I remember reading the biography of Darlene Deibler Rose (Evidence Not Seen), a missionary woman who served in Asia with her husband. She went with him when newly married, and at one point, after days of hiking through jungle, her sick husband took off his boots to reveal mud-encrusted, cut-up, blistered, pus-filled feet. She did not want to touch those feet. But she remembered the Scripture that said "how beautiful are the feet of those who bring good news" and she washed and dressed his feet. That part really stuck with me.
--I’m probably most impacted by one of our pastors, towel-wise. His name is Ric, and he was appointed Senior Pastor coming in from outside to a church with some problems (as I understand – I wasn’t there at the time) and served in that capacity for 23 years. A few years back he and the Chairman of Elders publically washed people’s feet in our services. But more significantly, and arguably more unpleasant, almost all of the time for that 23 years Ric was the one who cleaned the toilets at the church. I helped him do it a few weeks ago in preparation for a conference, and the respect levels jumped even higher!
In terms of handing over, a couple of years ago, Ric felt God saying it was time to step back and hand over the reins. His son-in-law was serving as Executive Pastor at the time, with the public affirmation that this was training for a Senior Pastor role, either at our church or somewhere else. So after a formal recruitment, discernment and member-approved process last year, Ric handed over the baton for his son-in-law to take over as Senior Pastor. After a six month sabbatical to let the new guy make his own stamp on things, he returned as Pastor of Evangelism under his son-in-law’s leadership.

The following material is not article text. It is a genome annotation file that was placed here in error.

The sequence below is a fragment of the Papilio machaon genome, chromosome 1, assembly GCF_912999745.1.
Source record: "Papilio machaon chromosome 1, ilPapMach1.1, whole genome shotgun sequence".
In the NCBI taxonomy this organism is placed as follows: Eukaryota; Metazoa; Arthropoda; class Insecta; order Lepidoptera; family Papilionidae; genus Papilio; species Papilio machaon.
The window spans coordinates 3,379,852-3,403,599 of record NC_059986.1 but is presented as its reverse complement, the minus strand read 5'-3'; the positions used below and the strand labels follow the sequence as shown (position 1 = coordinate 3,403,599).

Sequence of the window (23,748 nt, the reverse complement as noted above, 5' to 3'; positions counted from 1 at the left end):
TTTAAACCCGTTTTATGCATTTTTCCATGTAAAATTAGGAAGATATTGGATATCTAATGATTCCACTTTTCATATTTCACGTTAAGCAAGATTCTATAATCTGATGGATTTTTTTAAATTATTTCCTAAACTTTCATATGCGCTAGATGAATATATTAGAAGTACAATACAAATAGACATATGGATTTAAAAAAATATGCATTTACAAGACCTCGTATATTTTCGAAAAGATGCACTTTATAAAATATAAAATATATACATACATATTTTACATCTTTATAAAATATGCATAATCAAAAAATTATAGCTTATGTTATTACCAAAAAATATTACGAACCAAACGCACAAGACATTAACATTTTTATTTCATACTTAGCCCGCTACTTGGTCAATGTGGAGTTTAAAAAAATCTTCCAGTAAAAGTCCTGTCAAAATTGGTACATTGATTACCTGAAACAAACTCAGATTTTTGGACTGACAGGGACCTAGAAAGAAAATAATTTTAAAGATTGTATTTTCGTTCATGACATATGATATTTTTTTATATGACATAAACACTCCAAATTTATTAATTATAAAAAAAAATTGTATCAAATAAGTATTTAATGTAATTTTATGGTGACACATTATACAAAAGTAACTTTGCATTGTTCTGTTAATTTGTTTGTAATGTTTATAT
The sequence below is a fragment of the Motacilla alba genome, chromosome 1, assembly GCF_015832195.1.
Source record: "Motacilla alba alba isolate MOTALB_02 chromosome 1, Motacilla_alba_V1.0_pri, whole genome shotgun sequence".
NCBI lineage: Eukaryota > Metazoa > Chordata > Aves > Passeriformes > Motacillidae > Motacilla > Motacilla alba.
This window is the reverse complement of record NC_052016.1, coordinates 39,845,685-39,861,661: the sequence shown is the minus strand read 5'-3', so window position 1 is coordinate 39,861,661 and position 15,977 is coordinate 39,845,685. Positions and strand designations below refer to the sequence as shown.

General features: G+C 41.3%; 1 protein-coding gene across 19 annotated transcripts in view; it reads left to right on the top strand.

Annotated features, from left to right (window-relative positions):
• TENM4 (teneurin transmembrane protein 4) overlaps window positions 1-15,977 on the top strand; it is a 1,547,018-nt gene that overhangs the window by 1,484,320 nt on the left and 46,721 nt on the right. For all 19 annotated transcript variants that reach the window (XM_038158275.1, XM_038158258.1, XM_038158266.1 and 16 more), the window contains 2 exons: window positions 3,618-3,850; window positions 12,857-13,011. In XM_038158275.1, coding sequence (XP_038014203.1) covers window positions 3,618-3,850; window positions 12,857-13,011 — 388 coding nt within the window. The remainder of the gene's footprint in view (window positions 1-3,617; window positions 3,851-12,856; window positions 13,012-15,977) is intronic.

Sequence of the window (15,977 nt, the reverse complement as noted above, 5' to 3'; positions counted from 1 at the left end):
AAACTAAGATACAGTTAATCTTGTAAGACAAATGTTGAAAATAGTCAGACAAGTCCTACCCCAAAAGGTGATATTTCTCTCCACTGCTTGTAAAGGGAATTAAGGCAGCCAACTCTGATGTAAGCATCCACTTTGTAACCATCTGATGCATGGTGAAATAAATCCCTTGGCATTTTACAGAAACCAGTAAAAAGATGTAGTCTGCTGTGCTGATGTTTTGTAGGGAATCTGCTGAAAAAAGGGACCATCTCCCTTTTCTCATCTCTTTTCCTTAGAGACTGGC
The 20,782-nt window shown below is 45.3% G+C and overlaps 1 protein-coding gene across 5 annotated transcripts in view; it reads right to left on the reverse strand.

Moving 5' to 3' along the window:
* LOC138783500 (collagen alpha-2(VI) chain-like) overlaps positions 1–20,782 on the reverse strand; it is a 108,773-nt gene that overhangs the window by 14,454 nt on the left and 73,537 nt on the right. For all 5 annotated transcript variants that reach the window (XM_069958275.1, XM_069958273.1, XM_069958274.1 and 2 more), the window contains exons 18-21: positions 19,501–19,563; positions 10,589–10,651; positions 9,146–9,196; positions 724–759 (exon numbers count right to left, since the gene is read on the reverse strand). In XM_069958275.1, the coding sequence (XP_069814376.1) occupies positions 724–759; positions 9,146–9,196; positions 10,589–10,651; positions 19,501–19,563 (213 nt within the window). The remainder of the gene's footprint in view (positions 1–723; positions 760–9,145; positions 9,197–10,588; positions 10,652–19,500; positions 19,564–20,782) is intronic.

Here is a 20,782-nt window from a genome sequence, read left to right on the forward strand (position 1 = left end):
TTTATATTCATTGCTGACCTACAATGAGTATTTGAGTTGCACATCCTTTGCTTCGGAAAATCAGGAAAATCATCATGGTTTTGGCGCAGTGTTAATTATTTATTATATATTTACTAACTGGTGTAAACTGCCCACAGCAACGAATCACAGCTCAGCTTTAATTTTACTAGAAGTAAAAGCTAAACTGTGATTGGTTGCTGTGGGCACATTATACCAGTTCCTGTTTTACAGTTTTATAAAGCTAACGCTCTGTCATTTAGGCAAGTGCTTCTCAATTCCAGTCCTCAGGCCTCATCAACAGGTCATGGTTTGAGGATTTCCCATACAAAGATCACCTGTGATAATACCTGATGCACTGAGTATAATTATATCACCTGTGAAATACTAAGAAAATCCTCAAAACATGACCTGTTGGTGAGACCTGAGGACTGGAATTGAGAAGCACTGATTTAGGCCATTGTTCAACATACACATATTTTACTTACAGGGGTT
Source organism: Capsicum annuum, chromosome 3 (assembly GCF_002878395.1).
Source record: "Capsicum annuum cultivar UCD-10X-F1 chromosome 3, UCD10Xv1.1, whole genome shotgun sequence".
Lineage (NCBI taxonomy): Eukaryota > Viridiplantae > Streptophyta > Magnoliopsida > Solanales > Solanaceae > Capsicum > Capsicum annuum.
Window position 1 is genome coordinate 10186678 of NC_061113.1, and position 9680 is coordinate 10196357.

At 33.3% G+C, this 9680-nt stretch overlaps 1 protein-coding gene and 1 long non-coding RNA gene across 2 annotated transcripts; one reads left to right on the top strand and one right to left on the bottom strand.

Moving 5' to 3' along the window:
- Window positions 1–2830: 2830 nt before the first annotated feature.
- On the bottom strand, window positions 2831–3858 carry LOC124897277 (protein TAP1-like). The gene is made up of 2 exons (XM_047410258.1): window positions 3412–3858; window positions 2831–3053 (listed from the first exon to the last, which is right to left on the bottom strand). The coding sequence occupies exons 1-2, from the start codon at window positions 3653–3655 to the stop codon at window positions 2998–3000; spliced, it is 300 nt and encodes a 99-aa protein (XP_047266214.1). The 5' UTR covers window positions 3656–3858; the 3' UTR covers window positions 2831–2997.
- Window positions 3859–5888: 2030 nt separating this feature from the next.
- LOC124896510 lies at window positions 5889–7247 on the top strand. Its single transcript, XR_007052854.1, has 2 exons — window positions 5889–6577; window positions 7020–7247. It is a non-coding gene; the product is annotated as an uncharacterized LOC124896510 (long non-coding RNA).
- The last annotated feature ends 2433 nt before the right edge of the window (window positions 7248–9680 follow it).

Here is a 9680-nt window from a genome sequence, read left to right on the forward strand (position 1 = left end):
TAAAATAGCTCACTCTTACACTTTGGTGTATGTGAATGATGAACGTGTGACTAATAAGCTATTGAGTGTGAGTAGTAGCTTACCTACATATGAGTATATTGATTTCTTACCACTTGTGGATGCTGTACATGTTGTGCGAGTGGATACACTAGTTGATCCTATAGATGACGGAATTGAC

He’s not perfect of course, but so many people I know have been amazingly blessed by his leadership, both by what he does and how he does it.
Oh, and as for foot washing at weddings, I’ve thought of that one myself, and I’m thinking it might be awkward depending on what she’s wearing on her feet? So my (as-yet hypothetical) plan instead is to wash her feet at the rehearsal session for the ceremony the night or two before, so that she’s ‘washed’ and ready to go on the day. :-D
--Shining someone's shoes or doing their laundry strikes me as a closer approximation--culture to culture--of Jesus' actions in the upper room. For most of us, having our feet washed is only symbolic (and kind of weird/uncomfortable). As I understand it, having one's feet washed in that culture was common. The point, I thought, included 1) the symbolic aspect of Jesus cleansing us, and 2) no service should be too lowly for us to give another, regardless of our position in a social/spiritual hierarchy. Being people's servant by practically serving them, rather than by symbolically serving them, seems more valuable to me.
At the college I attended, rather than hazing, the senior class washed the freshman student's feet. That was okay, but even better was the fact that the girls who washed mine prayed for me then and were friendly to me when they saw me around campus later.
made with ♥ by Boundless